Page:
Here is another entry from our friend's blog. It says so many of the things that I have not been able to. Titus is almost 3! Molly is almost 1! We are still early into our journey and met with challenges and blessings day after day. I will write later about this weeks journey - it is still evolving and the emotions are too confused still.
Through the Dust
After yesterday's soap-box, I realized there were a few more things I wanted to share - and this is more about Titus and what we have learned. And what we as parents of kids with special needs can do.
I mentioned there are a lot of misconceptions about Medicaid. Initially, I thought we would never qualify since we had private insurance and I would exceed the salary requirements. I was always under the impression that Medicaid or state programs were only for those who could not afford private insurance.
This is not necessarily true. Many of the state programs in the state of Texas base their acceptance on the child's need, not the parents income. For us, Titus is considered Medically-Dependent - and through a several month-long process with help and assistance about the waiver program, Titus was accepted into the Medically Dependent Children's Program (MDCP) which approved him for Medicaid. But some children wait for years to be approved. For Titus and our family, this has been a blessing. It has provided a budget for nursing, aides, therapy, toys and other items that private insurance would not pay for. But for families that are still waiting, they carry the burden and cost.
And while I am very grateful for the assistance, it can also be overwhelming at times to realize your child is medically-dependent. In layman's terms, my child relies on pharmaceuticals, oxygen, 24hr care, and therapy to live. Without oxygen, Titus would not maintain his oxygen saturation and eventually (and quickly) erode his body. Without the medicines and breathing treatments he takes multiple times a day, his body would easily succumb to infection and secretions. Without therapy and nursing care, his muscles and eventually his cognitive abilty would waste away.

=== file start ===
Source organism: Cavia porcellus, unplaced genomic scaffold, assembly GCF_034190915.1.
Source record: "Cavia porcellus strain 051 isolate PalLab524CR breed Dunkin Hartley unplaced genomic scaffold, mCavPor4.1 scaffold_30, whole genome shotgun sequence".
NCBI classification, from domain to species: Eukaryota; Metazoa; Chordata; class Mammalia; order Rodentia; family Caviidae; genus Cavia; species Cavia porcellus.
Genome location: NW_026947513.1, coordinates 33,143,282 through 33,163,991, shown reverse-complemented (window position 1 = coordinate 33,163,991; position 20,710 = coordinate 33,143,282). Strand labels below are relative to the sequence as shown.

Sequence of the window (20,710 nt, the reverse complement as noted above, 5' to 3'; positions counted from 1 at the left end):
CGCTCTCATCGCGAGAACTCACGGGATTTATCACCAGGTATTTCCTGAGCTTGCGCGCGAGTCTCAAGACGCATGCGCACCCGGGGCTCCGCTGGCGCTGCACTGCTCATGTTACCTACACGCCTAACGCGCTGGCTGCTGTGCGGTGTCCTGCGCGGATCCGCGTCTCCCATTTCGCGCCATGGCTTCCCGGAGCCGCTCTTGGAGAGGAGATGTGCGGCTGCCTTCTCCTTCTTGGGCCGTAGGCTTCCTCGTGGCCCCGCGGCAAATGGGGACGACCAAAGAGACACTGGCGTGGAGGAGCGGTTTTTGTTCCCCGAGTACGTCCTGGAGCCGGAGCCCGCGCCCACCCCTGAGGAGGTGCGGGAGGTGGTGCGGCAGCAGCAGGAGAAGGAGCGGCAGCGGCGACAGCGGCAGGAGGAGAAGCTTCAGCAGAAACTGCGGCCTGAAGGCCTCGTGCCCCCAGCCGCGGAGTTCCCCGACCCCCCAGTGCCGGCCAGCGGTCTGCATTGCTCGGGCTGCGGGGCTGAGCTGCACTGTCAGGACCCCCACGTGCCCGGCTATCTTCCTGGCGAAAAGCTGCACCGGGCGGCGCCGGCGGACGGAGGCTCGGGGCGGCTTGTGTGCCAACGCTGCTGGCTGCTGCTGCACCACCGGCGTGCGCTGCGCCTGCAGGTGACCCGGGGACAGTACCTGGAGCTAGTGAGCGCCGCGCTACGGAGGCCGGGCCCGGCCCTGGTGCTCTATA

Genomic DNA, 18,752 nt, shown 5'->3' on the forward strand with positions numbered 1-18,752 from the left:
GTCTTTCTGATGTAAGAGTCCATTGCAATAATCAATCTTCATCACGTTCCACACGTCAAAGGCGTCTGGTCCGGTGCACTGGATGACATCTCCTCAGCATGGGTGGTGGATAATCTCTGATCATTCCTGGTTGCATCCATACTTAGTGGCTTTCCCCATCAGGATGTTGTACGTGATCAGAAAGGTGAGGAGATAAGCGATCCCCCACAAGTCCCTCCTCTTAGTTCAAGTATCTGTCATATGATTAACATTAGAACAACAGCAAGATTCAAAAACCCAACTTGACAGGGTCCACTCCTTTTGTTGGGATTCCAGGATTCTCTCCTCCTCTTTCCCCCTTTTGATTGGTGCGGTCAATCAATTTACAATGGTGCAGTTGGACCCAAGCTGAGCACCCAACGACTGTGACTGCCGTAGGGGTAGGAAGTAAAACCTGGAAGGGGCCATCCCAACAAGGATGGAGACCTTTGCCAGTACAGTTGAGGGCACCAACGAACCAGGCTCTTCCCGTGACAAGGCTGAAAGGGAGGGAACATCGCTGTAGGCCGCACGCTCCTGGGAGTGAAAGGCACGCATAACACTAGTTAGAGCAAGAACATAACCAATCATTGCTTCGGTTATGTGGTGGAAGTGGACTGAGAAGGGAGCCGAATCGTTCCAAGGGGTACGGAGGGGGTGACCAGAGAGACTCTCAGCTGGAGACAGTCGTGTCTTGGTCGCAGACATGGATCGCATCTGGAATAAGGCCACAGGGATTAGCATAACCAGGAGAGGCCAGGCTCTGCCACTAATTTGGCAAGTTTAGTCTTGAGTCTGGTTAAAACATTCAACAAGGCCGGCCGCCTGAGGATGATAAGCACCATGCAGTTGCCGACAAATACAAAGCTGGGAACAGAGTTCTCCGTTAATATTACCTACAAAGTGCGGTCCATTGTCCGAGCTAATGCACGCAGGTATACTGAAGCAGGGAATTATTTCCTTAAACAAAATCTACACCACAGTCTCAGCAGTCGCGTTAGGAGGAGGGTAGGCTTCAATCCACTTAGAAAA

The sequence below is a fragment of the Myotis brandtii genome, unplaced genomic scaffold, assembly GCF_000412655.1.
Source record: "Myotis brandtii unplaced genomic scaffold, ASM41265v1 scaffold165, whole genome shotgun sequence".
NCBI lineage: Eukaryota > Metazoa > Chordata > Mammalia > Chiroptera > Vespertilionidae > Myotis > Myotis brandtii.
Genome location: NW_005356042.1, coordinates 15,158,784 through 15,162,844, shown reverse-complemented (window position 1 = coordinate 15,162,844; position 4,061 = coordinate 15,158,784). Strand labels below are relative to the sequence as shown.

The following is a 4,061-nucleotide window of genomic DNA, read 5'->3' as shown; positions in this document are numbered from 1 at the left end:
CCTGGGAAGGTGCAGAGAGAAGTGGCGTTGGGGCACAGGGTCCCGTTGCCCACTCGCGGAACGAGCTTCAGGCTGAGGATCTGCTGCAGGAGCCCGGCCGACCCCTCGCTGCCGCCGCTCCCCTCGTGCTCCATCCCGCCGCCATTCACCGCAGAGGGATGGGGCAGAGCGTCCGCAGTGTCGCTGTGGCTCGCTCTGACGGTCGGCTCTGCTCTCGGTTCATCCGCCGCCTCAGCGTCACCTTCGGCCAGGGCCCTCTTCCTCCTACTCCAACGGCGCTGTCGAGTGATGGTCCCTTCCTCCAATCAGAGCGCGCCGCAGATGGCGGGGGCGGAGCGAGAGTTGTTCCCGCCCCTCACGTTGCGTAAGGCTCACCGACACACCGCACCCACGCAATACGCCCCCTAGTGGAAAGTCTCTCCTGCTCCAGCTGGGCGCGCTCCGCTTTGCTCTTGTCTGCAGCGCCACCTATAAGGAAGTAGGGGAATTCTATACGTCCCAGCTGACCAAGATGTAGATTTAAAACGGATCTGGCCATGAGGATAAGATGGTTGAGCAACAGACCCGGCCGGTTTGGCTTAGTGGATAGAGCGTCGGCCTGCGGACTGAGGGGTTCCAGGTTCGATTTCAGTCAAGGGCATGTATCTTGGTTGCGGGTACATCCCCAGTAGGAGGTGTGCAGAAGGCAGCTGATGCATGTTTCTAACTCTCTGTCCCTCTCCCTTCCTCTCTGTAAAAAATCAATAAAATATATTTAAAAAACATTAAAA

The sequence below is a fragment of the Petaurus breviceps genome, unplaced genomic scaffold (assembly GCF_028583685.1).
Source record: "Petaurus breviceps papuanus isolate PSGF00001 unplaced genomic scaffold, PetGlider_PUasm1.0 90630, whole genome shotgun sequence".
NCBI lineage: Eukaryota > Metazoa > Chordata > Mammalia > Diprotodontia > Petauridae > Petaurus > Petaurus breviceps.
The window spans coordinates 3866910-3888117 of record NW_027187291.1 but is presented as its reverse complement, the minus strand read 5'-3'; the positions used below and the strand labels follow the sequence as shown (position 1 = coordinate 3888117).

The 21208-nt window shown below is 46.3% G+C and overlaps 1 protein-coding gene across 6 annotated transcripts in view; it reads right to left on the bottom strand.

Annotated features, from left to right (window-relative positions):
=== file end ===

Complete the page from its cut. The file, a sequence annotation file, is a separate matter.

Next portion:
If I allow myself to dwell on the facts that my child is medically dependent to live, it could easily sink me into depression and grief. And I have had those times. As our incredible pastor, Dr. Jeff Warren at First Baptist McKinney, shared with us early in this journey - we will grieve. And we will grieve at various times throughout his life. At the time, I didn't understand that, but after 2 and half years, I am beginning to understand this. There are days the grief of "what I thought should have been" are overwhelming. There are days I can't look at another 2 year old child who is walking and talking without tearing up. There have been days I have just pulled my car off the road and cried. And I had to learn that doing so is part of the process of acceptance. But it doesn't stop - grief sneaks up on you when you least expect it some days.
Yesterday, I listed things you could do assist a family, but today, I really want to address parents of children with special needs. And, I would actually love to get your feedback and responses. But if you are reading this and you just found out your child has a special need, here's what I would encourage you to do.
Educate yourself - learn all you can about your child's disabilty. Join chat rooms, forums, read research papers, find the experts in the field and see what they say, but learn all you can.
Once you learn, be open and realistic to the outcome for your child. Accept who they are and what they can and will be able to do.
Along with the acceptance of your child's needs, you also have to let go of your hopes and dreams you had for this child. Your child will take a different path than others - one that you did not choose, but a journey all the same that will take both of you on a trip you never expected. You can choose to be open to the new journey or be bitter for what will not happen. Bitterness can destroy you - and although hard to let go of "your" dreams, you have to accept that there is a another plan for your child.
Don't get mad at God. Frankly, as I see it, He made me and can easily take me out if I get in the way. But Psalm 103:14 states "he knows how we are formed" and Psalm 139:14 tells me "I am fearfully and wonderfully made." God did not make a mistake when He formed your child. He did not turn his back, did not forget, did not ignore your prayers. He has a plan and made your child the way he is for a purpose.